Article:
Some Fun Humana Things Happening…

Wait, 448 square feet is tiny? In May, WDRB took you to Louisville’s very first permanent tiny house, which had just broken ground. Five months later, we take you inside now that the house is finished. [WDRB]

In her first comments to a reporter since the publication of her book, “Breaking Cardinal Rules,” Katina Powell said in a brief interview Friday that her daughters support the book in which she claims she provided them as escorts for University of Louisville players and recruits. [C-J/AKN]

After months of community meetings discussing the site for the proposed West Louisville FoodPort, organizers held an event to celebrate the season as well share more information about the project Saturday. [WHAS11]

Democrat Andy Beshear and Republican Whitney Westerfield are the men publicly running to be Kentucky’s next attorney general. But behind the scenes, scores of corporations, wealthy businessmen, lawyers, lobbyists and labor unions have given several million dollars to two independent groups loosely affiliated with the Democratic and Republican parties, which are spending that money on a barrage of attack ads meant to influence voters. [John Cheves]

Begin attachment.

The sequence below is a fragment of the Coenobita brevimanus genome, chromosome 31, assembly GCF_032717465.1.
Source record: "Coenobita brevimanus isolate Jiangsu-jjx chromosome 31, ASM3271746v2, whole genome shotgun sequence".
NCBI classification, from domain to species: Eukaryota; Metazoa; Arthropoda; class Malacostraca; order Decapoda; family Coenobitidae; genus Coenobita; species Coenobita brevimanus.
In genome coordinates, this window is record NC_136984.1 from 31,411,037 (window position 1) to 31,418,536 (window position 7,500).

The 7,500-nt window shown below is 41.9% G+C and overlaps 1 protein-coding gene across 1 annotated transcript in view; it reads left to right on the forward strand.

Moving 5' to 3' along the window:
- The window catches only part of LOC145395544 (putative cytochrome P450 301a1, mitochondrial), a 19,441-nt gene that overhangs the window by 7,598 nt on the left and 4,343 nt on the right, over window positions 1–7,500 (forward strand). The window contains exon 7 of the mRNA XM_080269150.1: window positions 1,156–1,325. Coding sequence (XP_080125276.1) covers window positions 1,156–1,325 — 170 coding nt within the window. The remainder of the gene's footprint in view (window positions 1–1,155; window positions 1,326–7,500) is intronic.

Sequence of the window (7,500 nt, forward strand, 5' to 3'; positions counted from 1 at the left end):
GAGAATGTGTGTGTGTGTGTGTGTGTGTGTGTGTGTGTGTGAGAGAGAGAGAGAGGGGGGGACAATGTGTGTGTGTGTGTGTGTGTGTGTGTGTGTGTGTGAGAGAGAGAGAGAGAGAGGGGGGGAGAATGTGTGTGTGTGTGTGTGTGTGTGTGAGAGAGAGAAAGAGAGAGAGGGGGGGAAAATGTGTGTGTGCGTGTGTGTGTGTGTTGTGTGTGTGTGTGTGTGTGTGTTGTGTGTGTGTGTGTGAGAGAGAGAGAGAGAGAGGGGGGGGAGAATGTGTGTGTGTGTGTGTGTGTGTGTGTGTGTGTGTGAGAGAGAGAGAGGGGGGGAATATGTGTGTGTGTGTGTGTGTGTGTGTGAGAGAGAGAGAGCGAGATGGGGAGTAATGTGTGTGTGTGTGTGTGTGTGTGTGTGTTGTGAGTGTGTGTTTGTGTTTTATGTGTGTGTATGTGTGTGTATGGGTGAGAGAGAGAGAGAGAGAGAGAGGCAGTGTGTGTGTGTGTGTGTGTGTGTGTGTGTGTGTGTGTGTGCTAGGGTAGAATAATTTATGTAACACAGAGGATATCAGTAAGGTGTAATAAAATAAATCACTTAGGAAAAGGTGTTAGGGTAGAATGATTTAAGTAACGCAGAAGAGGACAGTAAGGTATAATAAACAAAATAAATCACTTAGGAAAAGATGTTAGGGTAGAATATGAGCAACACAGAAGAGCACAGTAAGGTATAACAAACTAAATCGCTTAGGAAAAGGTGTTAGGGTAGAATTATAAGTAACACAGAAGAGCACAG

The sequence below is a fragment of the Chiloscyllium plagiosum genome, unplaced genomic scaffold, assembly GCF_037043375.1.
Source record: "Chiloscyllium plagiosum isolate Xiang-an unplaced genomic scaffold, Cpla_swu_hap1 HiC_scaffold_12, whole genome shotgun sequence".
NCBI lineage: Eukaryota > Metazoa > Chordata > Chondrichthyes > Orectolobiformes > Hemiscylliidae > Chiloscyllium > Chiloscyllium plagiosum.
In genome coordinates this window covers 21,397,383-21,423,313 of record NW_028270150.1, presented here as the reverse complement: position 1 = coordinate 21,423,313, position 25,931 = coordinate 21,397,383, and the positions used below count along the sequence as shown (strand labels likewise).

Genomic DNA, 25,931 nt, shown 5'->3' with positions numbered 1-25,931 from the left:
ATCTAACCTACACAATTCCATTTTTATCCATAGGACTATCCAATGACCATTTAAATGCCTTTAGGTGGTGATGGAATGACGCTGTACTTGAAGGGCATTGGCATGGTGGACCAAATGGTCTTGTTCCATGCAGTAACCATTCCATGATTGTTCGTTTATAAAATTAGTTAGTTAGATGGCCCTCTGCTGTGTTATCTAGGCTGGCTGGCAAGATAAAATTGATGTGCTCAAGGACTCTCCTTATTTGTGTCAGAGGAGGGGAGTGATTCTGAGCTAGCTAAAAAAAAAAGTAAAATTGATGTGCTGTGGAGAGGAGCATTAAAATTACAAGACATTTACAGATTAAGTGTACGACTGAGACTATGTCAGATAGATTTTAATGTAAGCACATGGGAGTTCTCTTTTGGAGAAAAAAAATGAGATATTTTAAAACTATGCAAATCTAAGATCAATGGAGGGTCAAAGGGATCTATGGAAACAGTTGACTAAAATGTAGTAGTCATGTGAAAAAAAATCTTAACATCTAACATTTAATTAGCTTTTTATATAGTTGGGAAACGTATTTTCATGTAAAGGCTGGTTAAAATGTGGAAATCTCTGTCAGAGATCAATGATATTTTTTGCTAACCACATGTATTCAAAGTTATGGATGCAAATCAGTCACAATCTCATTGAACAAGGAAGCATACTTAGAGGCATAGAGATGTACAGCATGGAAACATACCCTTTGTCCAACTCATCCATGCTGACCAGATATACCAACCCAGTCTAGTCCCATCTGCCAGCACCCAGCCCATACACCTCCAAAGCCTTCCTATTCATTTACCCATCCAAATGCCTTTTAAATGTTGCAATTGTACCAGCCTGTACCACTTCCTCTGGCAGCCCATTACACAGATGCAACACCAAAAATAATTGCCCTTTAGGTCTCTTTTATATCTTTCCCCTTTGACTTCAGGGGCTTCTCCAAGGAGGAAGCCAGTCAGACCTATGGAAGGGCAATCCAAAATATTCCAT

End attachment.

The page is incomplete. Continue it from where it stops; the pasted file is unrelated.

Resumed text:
WARNING! RIDICULOUS AUTOPLAY VIDEO! A triple shooting in Louisville’s Portland neighborhood leaves two dead and one injured. [WLKY]

Migrants streaming across the Balkans reached Slovenia on Saturday, diverted overnight by the closure of Hungary’s border with Croatia in the latest demonstration of Europe’s disjointed response to the flow of people reaching its borders. [HuffPo]

Of all the things that are hard to understand, shots fired at a visitation are near the top of the list. Especially, when it was gun fire that claimed the life of the 22-year-old in the casket. [WAVE3]

Maybe we’ll take homelessness this seriously in Louisville some day. Hawaii’s governor has signed an emergency proclamation to deal with the problem of homelessness, saying the state faces the country’s highest per capita rate of homelessness and more needs to be done to house the indigent. [Reuters]